Analyzing Beijing’s closing of waters in S China Sea

By Mark Valencia

On March 4, China closed off an area in the South China Sea for “military exercises” until March 15. The area is southwest of Hainan between China and Vietnam and includes part of Vietnam’s claimed exclusive economic zone (EEZ) and continental shelf.

According to Taiwan’s intelligence agency, China is using these drills as a cover to search for a lost Y-8 submarine-hunting aircraft. Vietnam protested and asked China to respect its EEZ and continental shelf. But China rejected the complaint, saying, “It is reasonable, lawful and irreproachable for China to conduct military exercises on its own doorstep.”

China’s action raises several legal questions and invites comparison with similar US actions in the Philippines’ claimed EEZ as it searched for and on March 2 recovered its lost F-35C advanced stealth fighter.

If it is true that China lost an advanced submarine hunter, some general circumstances are similar. Both China and the US declared an area of “international waters” off limits to recover a lost warplane.

But that’s where the similarities end.

First of all, the US acknowledged that it had lost a warplane. It had no choice because videos of the event surfaced on the Internet. China has not acknowledged that it lost an aircraft.

But much more important is the fact that the US loss and search took place within the undisputed Philippine EEZ and continental shelf. Moreover, the US gave a “warning to mariners,” which is technically not a closing off of the area. Others can enter at their own risk.

In China’s case the alleged loss and subsequent recovery effort are in a “closed area” in disputed waters. Vietnam and China have an agreed boundary in the Gulf of Tonkin. But that boundary ends northwest of the “closed area” in question.

So the boundary in the area in question is still in dispute. It is not – as Vietnam might claim – a matter of simply extending the trajectory of the already agreed boundary. While part of the area does fall within 200 nautical miles of Vietnam’s coast and thus within its claimed EEZ and continental shelf, China also has a claim to the area.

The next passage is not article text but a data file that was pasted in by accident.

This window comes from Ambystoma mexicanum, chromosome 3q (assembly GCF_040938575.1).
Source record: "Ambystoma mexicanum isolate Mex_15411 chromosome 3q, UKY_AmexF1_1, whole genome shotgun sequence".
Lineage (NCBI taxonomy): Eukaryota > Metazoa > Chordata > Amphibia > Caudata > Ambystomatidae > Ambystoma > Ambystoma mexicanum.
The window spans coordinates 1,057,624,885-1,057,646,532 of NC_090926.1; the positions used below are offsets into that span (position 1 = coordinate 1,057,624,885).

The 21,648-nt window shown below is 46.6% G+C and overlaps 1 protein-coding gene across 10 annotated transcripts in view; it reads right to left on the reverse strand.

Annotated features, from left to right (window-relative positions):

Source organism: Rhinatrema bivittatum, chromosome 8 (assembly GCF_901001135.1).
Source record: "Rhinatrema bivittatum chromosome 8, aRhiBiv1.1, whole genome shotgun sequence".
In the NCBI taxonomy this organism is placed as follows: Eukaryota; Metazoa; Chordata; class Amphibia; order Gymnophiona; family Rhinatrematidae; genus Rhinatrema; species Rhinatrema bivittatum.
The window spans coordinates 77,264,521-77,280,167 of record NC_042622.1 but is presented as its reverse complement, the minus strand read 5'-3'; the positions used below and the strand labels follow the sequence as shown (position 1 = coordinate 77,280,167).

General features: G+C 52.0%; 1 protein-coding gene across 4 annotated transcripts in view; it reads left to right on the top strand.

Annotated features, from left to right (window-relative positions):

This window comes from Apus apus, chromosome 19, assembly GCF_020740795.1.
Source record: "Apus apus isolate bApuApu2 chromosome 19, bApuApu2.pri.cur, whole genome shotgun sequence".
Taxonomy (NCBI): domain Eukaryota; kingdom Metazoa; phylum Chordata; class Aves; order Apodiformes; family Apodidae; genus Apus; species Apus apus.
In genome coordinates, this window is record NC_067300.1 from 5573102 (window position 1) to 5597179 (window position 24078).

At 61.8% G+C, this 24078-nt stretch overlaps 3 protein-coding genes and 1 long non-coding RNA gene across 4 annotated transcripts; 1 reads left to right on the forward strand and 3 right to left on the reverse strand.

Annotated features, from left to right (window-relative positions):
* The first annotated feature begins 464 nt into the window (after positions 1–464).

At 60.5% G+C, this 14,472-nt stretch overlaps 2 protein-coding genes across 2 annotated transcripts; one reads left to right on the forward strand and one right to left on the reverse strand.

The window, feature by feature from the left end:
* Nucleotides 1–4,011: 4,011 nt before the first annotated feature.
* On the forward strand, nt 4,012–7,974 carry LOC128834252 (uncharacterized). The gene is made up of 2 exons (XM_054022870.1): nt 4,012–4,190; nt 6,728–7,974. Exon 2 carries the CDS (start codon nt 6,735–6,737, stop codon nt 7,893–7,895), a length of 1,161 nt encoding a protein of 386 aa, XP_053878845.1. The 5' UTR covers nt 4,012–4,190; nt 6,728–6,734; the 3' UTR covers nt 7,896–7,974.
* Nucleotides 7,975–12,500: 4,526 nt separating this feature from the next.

Beijing could argue that the Paracels – claimed by China but occupied by Vietnam – belong to China, that they are legal islands, and that they generate an EEZ and a continental shelf extending out to 350nm. This plus the effect of the large island of Hainan could push the boundary closer to Vietnam.

According to the United Nations Convention on the Law of the Sea (UNCLOS), a state has sovereignty over the resources in its EEZ and its continental shelf and a responsibility to protect the environment. But many states – led by the US – assert freedom of navigation on the high seas and that military exercises are internationally lawful uses of the sea even within the EEZs of other states.

But declaring a ban on vessels in an area claimed by another country is still controversial.

UNCLOS says that foreign vessels exercising their rights in a country’s EEZ must have “due regard” for the rights and duties of the coastal state as well as for the interests of other states exercising their high seas freedoms. They must not present a hazard to navigation by others.

Both China and the US seem to be in violation of this provision, although the Philippines may have given permission for the US actions in its EEZ.

Moreover, it is not clear what Vietnam’s objections are based on. Does it claim a violation of “due regard”? Is it objecting to foreign military activities in its claimed EEZ in general or because they may damage its environment or biological resources? These would be new positions for Vietnam.

Perhaps it is concerned about China’s use of marine scientific instruments in its search for the aircraft in its claimed EEZ without permission. If so, this would also be a new position for Vietnam.

To retrieve its aircraft from the Philippine EEZ and continental shelf, the US Navy had to locate it by remote sensing, use a remotely operated vehicle (ROV) to attach cables to it and then raise it to the surface. The ROV was equipped with sophisticated sonar and digital and TV cameras.

Indeed, all these tasks required the use of advanced technological instruments in the Philippine EEZ. Under UNCLOS – which, unlike China and the Philippines, the US has not ratified but claims to abide by – “marine scientific research” can only be undertaken in a country’s EEZ with its permission.

The US tries to differentiate between marine scientific and military surveys in the EEZ, arguing that the latter do not require the consent of the coastal state.

But UNCLOS Article 258 stipulates that “the deployment and use of any type of scientific research equipment in any area of the marine environment shall be subject to the same conditions as are prescribed in this Convention for the conduct of marine scientific research in any such area” – that is the consent regime.

The US Navy used “scientific research equipment” in the Philippine EEZ and should have and may have had Philippine government permission to do so. The Philippines has been silent on the matter.

These actions raise several important legal questions that need clarification lest they set a precedent for future situations.

Mark J Valencia is an internationally recognized maritime policy analyst, political commentator and consultant focused on Asia. Most recently he was a visiting senior scholar at China’s National Institute for South China Sea Studies and continues to be an adjunct senior scholar with the Institute. Valencia has published some 15 books and more than 100 peer-reviewed journal articles/AsiaTimes.